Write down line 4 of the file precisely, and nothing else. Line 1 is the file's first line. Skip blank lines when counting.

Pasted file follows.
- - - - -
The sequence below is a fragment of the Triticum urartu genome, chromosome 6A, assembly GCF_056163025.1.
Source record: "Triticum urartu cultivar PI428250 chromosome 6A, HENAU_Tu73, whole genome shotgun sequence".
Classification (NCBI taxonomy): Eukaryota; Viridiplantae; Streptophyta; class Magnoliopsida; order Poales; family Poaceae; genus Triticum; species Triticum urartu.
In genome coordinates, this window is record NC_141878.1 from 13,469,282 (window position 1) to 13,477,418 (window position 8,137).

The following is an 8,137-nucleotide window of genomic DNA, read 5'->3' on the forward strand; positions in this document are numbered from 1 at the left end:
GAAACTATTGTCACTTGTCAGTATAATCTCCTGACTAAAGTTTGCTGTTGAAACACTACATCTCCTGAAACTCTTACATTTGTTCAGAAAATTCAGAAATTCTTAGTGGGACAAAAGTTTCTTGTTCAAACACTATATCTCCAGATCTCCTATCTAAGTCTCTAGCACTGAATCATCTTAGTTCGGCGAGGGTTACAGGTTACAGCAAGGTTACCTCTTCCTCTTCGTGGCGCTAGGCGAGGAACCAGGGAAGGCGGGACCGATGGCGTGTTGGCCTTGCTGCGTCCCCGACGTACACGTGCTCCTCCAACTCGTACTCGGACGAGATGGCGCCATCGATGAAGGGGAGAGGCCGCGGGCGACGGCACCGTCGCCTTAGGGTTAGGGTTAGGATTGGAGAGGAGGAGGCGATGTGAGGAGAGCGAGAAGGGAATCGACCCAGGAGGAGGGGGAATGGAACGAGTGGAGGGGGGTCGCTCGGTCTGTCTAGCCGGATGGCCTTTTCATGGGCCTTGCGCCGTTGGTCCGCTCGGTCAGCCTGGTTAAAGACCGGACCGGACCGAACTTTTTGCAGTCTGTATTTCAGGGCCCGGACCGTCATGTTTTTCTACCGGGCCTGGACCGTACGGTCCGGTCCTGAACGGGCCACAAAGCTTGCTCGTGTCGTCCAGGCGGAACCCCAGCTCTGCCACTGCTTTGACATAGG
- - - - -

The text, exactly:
In genome coordinates, this window is record NC_141878.1 from 13,469,282 (window position 1) to 13,477,418 (window position 8,137).